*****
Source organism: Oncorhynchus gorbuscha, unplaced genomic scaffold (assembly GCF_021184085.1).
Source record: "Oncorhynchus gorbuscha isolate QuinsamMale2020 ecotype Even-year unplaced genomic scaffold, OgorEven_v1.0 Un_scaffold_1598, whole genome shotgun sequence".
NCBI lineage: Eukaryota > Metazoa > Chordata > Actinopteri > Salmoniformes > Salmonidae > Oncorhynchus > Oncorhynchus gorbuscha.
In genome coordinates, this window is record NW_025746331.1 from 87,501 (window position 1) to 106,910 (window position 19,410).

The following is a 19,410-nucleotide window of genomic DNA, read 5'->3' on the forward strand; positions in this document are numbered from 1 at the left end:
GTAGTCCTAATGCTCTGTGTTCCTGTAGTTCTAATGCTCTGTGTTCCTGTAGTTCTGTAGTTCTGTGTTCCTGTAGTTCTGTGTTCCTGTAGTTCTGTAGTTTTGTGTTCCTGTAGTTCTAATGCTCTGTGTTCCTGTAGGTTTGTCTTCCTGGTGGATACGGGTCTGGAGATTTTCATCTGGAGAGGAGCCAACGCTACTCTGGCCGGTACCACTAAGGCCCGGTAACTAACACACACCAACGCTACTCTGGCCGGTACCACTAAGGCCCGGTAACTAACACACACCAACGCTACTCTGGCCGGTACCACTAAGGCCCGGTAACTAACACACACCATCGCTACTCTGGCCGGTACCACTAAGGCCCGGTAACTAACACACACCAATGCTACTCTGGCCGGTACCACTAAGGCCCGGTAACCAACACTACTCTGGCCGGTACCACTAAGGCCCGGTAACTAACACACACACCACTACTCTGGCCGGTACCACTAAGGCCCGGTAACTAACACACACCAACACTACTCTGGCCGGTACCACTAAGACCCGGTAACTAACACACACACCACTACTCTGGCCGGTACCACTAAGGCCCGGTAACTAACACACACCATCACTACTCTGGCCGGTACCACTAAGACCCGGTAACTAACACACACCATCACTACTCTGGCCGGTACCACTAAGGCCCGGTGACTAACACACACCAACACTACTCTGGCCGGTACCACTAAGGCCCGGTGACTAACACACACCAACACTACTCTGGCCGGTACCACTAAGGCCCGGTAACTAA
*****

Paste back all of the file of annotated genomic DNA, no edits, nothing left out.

Source organism: Oncorhynchus gorbuscha, unplaced genomic scaffold (assembly GCF_021184085.1).
Source record: "Oncorhynchus gorbuscha isolate QuinsamMale2020 ecotype Even-year unplaced genomic scaffold, OgorEven_v1.0 Un_scaffold_1598, whole genome shotgun sequence".
NCBI lineage: Eukaryota > Metazoa > Chordata > Actinopteri > Salmoniformes > Salmonidae > Oncorhynchus > Oncorhynchus gorbuscha.
In genome coordinates, this window is record NW_025746331.1 from 87,501 (window position 1) to 106,910 (window position 19,410).

The following is a 19,410-nucleotide window of genomic DNA, read 5'->3' on the forward strand; positions in this document are numbered from 1 at the left end:
GTAGTCCTAATGCTCTGTGTTCCTGTAGTTCTAATGCTCTGTGTTCCTGTAGTTCTGTAGTTCTGTGTTCCTGTAGTTCTGTGTTCCTGTAGTTCTGTAGTTTTGTGTTCCTGTAGTTCTAATGCTCTGTGTTCCTGTAGGTTTGTCTTCCTGGTGGATACGGGTCTGGAGATTTTCATCTGGAGAGGAGCCAACGCTACTCTGGCCGGTACCACTAAGGCCCGGTAACTAACACACACCAACGCTACTCTGGCCGGTACCACTAAGGCCCGGTAACTAACACACACCAACGCTACTCTGGCCGGTACCACTAAGGCCCGGTAACTAACACACACCATCGCTACTCTGGCCGGTACCACTAAGGCCCGGTAACTAACACACACCAATGCTACTCTGGCCGGTACCACTAAGGCCCGGTAACCAACACTACTCTGGCCGGTACCACTAAGGCCCGGTAACTAACACACACACCACTACTCTGGCCGGTACCACTAAGGCCCGGTAACTAACACACACCAACACTACTCTGGCCGGTACCACTAAGACCCGGTAACTAACACACACACCACTACTCTGGCCGGTACCACTAAGGCCCGGTAACTAACACACACCATCACTACTCTGGCCGGTACCACTAAGACCCGGTAACTAACACACACCATCACTACTCTGGCCGGTACCACTAAGGCCCGGTGACTAACACACACCAACACTACTCTGGCCGGTACCACTAAGGCCCGGTGACTAACACACACCAACACTACTCTGGCCGGTACCACTAAGGCCCGGTAACTAA